Unfortunately, the destruction of the Holy Grail comes with a price and we have to part ways with the series’ most stalwart Servant – Saber. Saber, for all her loyalty and dedication didn’t really get a particularly emotional send off. Shirou’s final words to her were more along the lines of ‘Thanks, you were swell, sorry I couldn’t do more.’ What Saber needed to be saved from isn’t entirely clear in the anime and it’s surprising that Shirou even knows given that she never really tells him about it. Still, her end is satisfying enough – she ‘dies’ knowing that she protected her two friends and Masters and that she did her duty to the full extent of her abilities. It was a nice touch seeing her surprise when Shirou declared that he will face Gilgamesh alone, especially considering that not too long ago, she was giving Shirou sword-fighting lessons. I suppose this is also as good a place as any to bid adieu to the series’ final villain, Gilgamesh. In all honesty, he was disappointingly underwhelming, and that’s difficult to do when you’re as ridiculously overpowered as he is. What disappointed me wasn’t that he didn’t give our heroes a run for their money but rather than he never really seemed to have a compelling reason for doing what he did. Still, he was an entertaining villain and his arrogance made his fall all the more satisfying.
We had a surprise appearance from Archer this week and I can honestly say that I did not see that coming. On hindsight, it was a little strange that a character we spent so much time with got as poor a ‘farewell’ as he did when ‘died’ but this week’s conclusion to his story is much more satisfying. We will need an explanation of just how he was able to stick around after what looked like his death, but perhaps next week’s epilogue will clear that up. Under normal circumstances, I would be crying foul and claiming deus ex machina but it really didn’t feel like Archer’s reappearance changed all that much in the larger scheme of things. He saves Rin but Saber was being forced to destroy the Grail, so one way or another, the Grail issues would be resolved though obviously, this particular outcome is preferable, since Rin lives. As for his headshot on Gilgamesh, given that Shirou was willing to chop his arm off to see Gilgamesh die (and he would have done it too, that crazy bastard), Archer’s arrival just saved us from seeing two characters being de-armed in one episode. More than his intervention, his farewell to Rin showed us that it wasn’t just Shirou who changed during the course of this war – Archer’s final smiling farewell to his Master was very reminiscent of Shirou’s own smile and for perhaps the first time in the entire show, you could really see that they were the same person. I have mixed feelings about Archer and Shirou not having a final conversation but perhaps they’ve reached a point where there really isn’t anything to say that they haven’t already.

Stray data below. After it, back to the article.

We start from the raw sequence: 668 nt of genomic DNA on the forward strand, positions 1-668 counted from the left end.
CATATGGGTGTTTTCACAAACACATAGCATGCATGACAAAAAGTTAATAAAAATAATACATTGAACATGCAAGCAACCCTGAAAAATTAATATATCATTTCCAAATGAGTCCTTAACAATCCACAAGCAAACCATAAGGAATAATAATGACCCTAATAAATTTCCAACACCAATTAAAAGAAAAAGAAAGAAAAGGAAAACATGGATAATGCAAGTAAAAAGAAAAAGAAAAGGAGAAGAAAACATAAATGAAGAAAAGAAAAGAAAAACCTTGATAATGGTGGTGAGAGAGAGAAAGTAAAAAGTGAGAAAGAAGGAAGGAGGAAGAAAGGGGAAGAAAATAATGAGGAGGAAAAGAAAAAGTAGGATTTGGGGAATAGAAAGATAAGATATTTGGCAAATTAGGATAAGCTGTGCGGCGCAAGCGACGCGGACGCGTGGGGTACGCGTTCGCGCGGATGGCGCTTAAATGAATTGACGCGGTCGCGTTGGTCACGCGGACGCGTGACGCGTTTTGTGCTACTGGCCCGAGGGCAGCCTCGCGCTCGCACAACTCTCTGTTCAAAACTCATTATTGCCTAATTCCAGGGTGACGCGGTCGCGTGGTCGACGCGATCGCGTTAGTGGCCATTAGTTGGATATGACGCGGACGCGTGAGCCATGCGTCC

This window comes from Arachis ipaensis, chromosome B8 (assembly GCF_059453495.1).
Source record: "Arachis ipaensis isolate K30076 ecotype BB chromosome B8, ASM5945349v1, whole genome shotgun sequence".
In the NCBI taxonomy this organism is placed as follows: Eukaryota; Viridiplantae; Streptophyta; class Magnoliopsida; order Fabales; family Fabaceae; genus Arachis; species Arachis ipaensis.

And so, with that, we have reached the effective end of the story. There is still an ‘Epilogue’ episode next week but that’ll probably just tie up the last few threads – what happens between Rin and Shirou, Shinji’s fate and maybe we’ll even see the rest of gang (Fujimura, Sakura, etc). Given the way things turned out, a happy-ever-after vibe would be in order. Looking back at the first episode and seeing how things turned out, this particular war turned out to be much bloodier than I expected. Coming into the series, I felt like it would be a little lighter in tone – Servants would be ‘defeated’ but not outright killed and Masters would just quietly bow out once they are defeated. It’s hilarious how wrong I was, of course – the only survivors were Rin, Shirou and Shinji, out of a group of fourteen. Since I don’t expect the epilogue next week to introduce any new material, I’ll spend most that write up discussing a few things that have been bugging me. I’ve finished the Fate route, at long last, and while I did enjoy it, I do also have some problems with it (hopefully, I won’ get flamed too hard, but I think it’s good to discuss any work’s strengths and weaknesses, regardless of whether you enjoyed it or not). I’ll also talk a little about my thoughts on this anime, specifically as an entry point to the franchise and as a standalone work.